Objective: No definitive peripheral biological marker has yet been found to correlate with Alzheimer's disease (AD). This study investigated the role of macrocytosis as a marker which could significantly improve our understanding of AD in the Down's syndrome (DS) population.
Methods: This study investigated the possible association between raised mean corpuscular volume (MCV) and AD in 150 adults with DS over a five year study period.
Results: A raised MCV is common in the DS population. A statistically significant association between a further elevated MCV and clinically diagnosed AD in adults with DS was found.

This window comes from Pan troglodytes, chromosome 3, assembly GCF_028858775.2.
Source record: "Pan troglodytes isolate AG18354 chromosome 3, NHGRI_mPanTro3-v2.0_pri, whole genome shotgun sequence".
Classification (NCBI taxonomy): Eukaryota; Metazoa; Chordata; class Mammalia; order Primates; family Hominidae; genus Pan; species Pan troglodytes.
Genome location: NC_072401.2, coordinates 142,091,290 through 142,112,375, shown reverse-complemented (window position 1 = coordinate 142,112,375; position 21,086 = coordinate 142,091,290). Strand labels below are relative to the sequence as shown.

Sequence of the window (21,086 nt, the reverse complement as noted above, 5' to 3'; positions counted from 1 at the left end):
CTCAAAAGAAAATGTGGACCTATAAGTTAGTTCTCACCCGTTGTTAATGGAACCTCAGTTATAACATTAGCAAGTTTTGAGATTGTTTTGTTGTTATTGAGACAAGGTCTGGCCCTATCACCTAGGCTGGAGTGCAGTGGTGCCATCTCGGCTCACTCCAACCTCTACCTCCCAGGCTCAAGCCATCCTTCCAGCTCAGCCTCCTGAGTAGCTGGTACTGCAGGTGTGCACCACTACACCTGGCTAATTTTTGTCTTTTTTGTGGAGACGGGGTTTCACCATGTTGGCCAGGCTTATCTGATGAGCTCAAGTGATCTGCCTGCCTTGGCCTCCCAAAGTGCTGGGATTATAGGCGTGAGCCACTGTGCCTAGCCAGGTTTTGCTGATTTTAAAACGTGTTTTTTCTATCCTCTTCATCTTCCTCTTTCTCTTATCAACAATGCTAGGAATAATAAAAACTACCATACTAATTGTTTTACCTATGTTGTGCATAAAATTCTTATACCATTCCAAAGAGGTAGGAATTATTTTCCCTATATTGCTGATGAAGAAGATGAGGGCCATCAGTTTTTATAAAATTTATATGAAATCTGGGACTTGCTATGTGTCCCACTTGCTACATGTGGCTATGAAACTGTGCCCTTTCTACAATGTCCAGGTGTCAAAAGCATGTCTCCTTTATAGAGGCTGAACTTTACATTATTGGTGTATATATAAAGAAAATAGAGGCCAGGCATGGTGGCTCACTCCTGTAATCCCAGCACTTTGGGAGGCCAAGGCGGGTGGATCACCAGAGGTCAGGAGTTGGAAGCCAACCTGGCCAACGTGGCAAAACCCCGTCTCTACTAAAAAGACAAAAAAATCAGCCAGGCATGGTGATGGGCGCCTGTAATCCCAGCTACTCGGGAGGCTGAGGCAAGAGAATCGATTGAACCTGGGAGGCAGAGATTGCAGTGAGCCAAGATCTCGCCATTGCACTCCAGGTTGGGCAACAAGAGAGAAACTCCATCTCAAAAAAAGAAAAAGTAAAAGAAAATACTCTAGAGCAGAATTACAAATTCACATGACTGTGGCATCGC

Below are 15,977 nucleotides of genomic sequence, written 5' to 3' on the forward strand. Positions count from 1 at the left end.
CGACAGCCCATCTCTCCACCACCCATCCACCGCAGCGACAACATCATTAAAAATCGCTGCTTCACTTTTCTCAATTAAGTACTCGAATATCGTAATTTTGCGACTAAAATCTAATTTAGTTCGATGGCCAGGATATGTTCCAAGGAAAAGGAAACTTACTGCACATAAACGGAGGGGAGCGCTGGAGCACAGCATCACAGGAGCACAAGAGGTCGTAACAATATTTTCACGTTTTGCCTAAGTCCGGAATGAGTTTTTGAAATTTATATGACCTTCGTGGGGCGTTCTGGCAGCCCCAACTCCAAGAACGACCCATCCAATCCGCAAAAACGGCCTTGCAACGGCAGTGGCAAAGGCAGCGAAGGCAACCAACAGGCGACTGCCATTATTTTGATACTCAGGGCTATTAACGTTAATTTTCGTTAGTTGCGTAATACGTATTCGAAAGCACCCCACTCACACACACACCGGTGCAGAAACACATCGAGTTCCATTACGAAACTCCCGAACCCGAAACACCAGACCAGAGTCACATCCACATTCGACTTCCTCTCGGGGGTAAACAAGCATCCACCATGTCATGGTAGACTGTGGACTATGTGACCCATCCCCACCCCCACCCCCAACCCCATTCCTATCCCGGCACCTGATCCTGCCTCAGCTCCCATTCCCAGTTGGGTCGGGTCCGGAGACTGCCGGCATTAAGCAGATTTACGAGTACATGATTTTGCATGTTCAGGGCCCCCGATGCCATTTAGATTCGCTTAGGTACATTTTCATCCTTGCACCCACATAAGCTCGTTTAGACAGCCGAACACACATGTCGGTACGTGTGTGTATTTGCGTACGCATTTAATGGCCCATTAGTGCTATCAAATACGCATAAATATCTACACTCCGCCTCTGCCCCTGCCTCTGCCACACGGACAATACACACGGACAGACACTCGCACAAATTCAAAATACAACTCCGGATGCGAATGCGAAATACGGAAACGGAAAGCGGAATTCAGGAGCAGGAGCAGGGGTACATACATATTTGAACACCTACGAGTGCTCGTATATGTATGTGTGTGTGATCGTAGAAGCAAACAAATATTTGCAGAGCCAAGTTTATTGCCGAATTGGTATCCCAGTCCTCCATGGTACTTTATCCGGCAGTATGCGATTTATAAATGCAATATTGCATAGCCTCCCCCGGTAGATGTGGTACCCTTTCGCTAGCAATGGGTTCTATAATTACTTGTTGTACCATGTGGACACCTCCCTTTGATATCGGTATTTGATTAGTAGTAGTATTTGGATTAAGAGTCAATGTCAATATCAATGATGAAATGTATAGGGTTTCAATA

Conclusions: The findings suggest that further research into the association between macrocytosis and DS could improve our understanding of the underlying biological mechanisms of AD. The measurement of MCV should be undertaken in all DS individuals with a diagnosis of possible or definite dementia. A significant raised MCV (above 97fl for males and 99fl for females) may further improve the clinical diagnosis. A single MCV measurement, however, cannot be recommended as a diagnostic test for AD in adults with DS.